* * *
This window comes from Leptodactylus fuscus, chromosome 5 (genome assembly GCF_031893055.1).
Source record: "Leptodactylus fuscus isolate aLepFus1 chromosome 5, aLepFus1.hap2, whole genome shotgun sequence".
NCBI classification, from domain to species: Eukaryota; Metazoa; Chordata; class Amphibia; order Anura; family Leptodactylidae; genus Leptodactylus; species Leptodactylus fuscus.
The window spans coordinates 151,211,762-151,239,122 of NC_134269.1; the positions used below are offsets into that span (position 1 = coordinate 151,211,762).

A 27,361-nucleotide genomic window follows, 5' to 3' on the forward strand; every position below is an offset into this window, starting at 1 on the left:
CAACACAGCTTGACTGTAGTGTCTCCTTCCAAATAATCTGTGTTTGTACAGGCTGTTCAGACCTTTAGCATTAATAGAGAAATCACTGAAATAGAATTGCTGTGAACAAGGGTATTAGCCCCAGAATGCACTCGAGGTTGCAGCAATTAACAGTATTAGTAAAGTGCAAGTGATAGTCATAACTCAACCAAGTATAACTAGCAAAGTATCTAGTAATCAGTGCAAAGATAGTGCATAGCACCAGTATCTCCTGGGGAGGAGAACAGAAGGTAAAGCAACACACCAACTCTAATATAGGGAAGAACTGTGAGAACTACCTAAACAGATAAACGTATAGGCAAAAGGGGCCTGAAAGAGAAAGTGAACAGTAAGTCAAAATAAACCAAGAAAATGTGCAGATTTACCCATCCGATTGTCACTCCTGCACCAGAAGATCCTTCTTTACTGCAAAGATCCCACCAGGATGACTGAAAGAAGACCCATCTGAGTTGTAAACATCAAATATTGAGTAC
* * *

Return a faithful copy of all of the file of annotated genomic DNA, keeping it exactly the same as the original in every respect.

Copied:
This window comes from Leptodactylus fuscus, chromosome 5 (genome assembly GCF_031893055.1).
Source record: "Leptodactylus fuscus isolate aLepFus1 chromosome 5, aLepFus1.hap2, whole genome shotgun sequence".
NCBI classification, from domain to species: Eukaryota; Metazoa; Chordata; class Amphibia; order Anura; family Leptodactylidae; genus Leptodactylus; species Leptodactylus fuscus.
The window spans coordinates 151,211,762-151,239,122 of NC_134269.1; the positions used below are offsets into that span (position 1 = coordinate 151,211,762).

A 27,361-nucleotide genomic window follows, 5' to 3' on the forward strand; every position below is an offset into this window, starting at 1 on the left:
CAACACAGCTTGACTGTAGTGTCTCCTTCCAAATAATCTGTGTTTGTACAGGCTGTTCAGACCTTTAGCATTAATAGAGAAATCACTGAAATAGAATTGCTGTGAACAAGGGTATTAGCCCCAGAATGCACTCGAGGTTGCAGCAATTAACAGTATTAGTAAAGTGCAAGTGATAGTCATAACTCAACCAAGTATAACTAGCAAAGTATCTAGTAATCAGTGCAAAGATAGTGCATAGCACCAGTATCTCCTGGGGAGGAGAACAGAAGGTAAAGCAACACACCAACTCTAATATAGGGAAGAACTGTGAGAACTACCTAAACAGATAAACGTATAGGCAAAAGGGGCCTGAAAGAGAAAGTGAACAGTAAGTCAAAATAAACCAAGAAAATGTGCAGATTTACCCATCCGATTGTCACTCCTGCACCAGAAGATCCTTCTTTACTGCAAAGATCCCACCAGGATGACTGAAAGAAGACCCATCTGAGTTGTAAACATCAAATATTGAGTAC